The King turned to look at the frantic man, who ran up to him as he said, “Rhodainians have come, Ra’shasti leads them!”
The council’s eyes collectively grew wide, it seemed. Nyson stood surprised at the early arrival of the Rhodainians.
“Secure the walls, send out the knights!” King Xengeos began to command, turning around and starting toward the halls.
The messenger cried, “Milord, they carry a white flag!”
The King stopped in his tracks, wheeled around and was next to him in a flash. He grabbed the messenger by the tunic, looked down at him.
“White flag? What is the meaning of this?” As he said this, the doors opened once more, and a hulking man wearing leather armor, followed by twenty others who were escorted by at least one hundred Byzosinian guards, streamed into the throne room. They carried a white flag.
Ra’shasti looked horrifying, his body lean and hard with muscles, standing six feet tall with blazing eyes which studied the walls. His dark skin gleamed with sweat, his face dirty with soil. He stopped twenty feet away from the king, looked at him, and bowed.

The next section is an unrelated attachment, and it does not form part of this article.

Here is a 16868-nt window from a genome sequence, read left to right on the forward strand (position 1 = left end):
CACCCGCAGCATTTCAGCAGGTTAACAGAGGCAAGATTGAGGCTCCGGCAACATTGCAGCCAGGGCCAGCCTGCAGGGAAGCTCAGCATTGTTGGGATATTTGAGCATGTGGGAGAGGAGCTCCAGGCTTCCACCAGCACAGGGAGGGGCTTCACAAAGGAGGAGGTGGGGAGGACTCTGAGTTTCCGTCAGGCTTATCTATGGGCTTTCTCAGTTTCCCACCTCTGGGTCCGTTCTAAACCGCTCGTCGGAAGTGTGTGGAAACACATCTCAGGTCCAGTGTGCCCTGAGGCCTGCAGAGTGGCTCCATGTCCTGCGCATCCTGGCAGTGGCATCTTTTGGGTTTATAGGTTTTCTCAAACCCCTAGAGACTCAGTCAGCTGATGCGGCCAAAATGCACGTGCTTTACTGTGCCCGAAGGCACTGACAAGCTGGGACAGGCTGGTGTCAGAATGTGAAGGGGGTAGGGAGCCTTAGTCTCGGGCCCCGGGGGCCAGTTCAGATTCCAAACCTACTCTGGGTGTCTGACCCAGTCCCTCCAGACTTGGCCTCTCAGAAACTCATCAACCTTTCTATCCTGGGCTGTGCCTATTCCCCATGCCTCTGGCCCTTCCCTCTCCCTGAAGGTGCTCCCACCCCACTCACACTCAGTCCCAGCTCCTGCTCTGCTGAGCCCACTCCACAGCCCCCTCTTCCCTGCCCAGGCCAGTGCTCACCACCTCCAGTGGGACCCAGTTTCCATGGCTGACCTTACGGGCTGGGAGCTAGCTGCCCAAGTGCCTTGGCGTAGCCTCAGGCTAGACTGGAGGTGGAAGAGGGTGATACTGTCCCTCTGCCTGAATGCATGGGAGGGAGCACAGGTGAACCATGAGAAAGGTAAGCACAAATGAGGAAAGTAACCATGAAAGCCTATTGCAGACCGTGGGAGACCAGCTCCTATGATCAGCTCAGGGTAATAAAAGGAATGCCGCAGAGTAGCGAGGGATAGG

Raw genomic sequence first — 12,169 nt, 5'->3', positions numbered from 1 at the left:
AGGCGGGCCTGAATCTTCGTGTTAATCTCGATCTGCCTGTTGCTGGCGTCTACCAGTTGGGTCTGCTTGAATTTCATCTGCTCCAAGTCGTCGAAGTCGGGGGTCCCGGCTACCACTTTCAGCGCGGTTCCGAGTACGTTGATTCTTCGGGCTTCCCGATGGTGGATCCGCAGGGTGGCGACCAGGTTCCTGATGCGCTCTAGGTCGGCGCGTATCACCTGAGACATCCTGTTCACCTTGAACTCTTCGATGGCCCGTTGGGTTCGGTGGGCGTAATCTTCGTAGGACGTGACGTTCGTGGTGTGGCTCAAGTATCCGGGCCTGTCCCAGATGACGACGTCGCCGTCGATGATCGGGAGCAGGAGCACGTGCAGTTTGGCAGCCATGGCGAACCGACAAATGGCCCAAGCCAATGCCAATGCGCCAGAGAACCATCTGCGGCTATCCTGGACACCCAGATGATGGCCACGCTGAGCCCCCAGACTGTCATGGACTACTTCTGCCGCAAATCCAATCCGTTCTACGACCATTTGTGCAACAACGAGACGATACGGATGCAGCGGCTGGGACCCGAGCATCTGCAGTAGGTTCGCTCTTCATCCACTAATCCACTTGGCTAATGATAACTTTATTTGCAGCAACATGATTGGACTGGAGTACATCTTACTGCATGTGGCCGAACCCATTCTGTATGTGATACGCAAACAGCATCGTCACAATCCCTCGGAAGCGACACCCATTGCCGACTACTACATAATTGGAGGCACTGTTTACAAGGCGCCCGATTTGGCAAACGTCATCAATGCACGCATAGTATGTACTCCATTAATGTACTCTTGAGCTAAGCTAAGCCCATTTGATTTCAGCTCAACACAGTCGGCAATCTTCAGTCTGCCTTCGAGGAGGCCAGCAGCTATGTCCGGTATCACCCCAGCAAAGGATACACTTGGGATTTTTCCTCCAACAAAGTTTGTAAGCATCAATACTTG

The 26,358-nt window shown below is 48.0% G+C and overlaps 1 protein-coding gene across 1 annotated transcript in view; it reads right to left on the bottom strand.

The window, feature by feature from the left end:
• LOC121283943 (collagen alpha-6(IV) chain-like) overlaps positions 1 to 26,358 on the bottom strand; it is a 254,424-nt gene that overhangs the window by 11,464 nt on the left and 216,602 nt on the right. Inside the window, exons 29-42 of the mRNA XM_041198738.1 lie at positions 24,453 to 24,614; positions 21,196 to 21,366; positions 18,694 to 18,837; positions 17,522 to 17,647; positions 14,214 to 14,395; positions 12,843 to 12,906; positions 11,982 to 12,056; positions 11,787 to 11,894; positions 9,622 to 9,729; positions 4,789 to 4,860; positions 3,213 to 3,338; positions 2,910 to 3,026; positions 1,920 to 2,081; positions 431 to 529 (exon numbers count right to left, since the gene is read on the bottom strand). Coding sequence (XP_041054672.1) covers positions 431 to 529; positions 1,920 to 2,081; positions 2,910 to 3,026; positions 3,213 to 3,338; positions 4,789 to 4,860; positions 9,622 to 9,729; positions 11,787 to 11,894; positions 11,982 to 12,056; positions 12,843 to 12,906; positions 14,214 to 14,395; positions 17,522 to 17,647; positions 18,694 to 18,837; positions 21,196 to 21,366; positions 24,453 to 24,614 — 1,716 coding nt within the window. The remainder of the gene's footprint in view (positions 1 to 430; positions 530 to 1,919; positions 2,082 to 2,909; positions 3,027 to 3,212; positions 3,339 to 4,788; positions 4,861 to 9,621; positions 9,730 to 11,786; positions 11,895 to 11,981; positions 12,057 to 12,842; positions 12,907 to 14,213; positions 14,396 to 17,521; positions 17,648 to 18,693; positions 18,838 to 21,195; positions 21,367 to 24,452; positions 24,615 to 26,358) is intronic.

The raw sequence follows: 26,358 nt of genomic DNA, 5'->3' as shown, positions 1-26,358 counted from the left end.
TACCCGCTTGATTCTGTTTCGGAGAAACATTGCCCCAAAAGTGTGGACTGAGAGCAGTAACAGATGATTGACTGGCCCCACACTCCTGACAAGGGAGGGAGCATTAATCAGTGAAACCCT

“King Xengeos, I come not with intentions of war. I come to tell you that Anacorans have been spotted in your kingdom; I have come to warn you.” Ra’shasti’s accent was thick
The King stood speechless as the Queen backed away and stood next to her daughters. Ra’shasti took no notice to the council members surrounding him and his men, fidgeting and wary.
Xengeos glanced at Nyson, who nodded and produced the cloth again. Ra’shasti looked up at him.
“So, you were the one who killed them. Their bodies were found by Rising Knights Inn.”
The King shook his head. “Enough! What news you bring me, Ra’shasti. I thought you would wage war against Byzosin for the assassination attempt, which I see you have thwarted.”